Where is El Dorado?
El Dorado is nestled on the banks of Reedy Creek, downstream from Beechworth, at the end of Woolshed Valley. A natural amphitheatre housing an abundance of flora and fauna opens to the vast flat farmlands that were once swamps and wetlands. The small village of El Dorado is a short 15/20-minute drive from the surrounding towns of Wangaratta, Beechworth and Milawa; and 25-30 minutes from Glenrowan, Myrtleford, Chiltern and Rutherglen, 45 minutes from Wodonga.
Short History of El Dorado
(‘El Dorado’ is Spanish for ‘the Gold’, Or the ‘Gilded One’)
Contrary to belief – this area was named El Dorado long before gold was found here in 1854.
In 1839 William Fury Baker took up his Barambogie run near Chiltern calling the homestead block ‘El Dorado Park’. By 1848, EI Dorado Run covered 47,300 acres. Baker had travelled through severe drought conditions in NSW, before arriving in the well-watered Barambogie countryside – he indeed felt that he had found his “El Dorado”. In 1859, the El Dorado Run was divided into EI Dorado East and EI Dorado West, the present site of the township being on the western end of El Dorado West station.
The reason that El Dorado is spelt as one word (Eldorado) now days, is due to an error made in Melbourne when this area was gazetted around 1952.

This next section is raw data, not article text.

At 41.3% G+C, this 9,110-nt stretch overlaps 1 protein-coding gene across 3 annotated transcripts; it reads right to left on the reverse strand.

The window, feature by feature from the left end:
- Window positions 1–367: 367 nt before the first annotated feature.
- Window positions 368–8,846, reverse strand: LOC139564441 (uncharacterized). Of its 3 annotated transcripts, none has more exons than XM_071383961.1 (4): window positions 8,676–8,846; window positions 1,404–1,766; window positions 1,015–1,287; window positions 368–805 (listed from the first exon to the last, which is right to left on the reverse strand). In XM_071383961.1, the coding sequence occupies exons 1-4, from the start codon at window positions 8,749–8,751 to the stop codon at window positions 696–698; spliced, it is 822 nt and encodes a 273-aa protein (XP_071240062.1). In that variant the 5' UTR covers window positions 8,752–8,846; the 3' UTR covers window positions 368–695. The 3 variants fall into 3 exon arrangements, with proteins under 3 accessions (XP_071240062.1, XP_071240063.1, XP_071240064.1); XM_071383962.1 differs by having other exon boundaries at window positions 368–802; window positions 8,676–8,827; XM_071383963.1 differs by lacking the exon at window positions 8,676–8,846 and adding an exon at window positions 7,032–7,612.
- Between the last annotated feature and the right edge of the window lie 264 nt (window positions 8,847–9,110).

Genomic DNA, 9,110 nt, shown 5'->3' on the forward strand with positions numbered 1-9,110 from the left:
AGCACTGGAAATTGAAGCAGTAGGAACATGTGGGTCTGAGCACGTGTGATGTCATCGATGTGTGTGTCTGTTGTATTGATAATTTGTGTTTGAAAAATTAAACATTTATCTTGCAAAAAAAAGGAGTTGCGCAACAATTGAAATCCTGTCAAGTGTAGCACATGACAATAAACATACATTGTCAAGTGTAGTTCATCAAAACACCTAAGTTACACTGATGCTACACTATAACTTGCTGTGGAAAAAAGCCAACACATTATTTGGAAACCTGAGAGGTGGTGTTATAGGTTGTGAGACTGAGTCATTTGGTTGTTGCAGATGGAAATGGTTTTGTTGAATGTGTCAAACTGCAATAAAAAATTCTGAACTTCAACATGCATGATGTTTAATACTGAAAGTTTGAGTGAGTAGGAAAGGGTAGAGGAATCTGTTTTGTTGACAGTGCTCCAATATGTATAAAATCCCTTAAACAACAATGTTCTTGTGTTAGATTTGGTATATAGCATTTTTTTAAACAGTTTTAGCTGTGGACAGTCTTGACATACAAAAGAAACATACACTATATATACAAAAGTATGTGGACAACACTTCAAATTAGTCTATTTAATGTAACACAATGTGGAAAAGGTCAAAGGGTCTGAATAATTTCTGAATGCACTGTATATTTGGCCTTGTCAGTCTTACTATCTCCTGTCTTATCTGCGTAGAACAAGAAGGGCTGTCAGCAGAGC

El Dorado Township
By 1870, EI Dorado was a flourishing town, bigger than Wangaratta and some idea of its size and importance is demonstrated by the number of businesses registered at the time; a courthouse, 4 newspapers, 2 doctors, 2 chemists 7 general merchants, 2 tailors, 2 cordial factories, 16 public houses and 2 wine shanties. There was a police station with a sergeant, 3 mounted police, and 3 foot policemen.
There were also furniture shops, butchers, bakers, a blacksmith, a signwriter, a house decorator, 3 printers (who were probably the publishers of the newspapers), stockbrokers, watchmakers, bankers and a brick kiln completed the town.
From 1865 to the 1870s, three newspapers were being published con-currently. They were “The El Dorado Oxley and Tarrawingee Advertiser”, printed and published by the proprietors Lovell, Reynolds & Co; “The El Dorado News and Mining Record and Ovens General Advertiser” published by Hughes &Co and printed in the office of the El Dorado News in Main Street, and an “El Dorado Times”. In January 1871, the first two companies were jubilant as the “Times” printing business was to be auctioned. (Information sourced from J Colin Angus – Wangaratta Shire Centenary, 1967)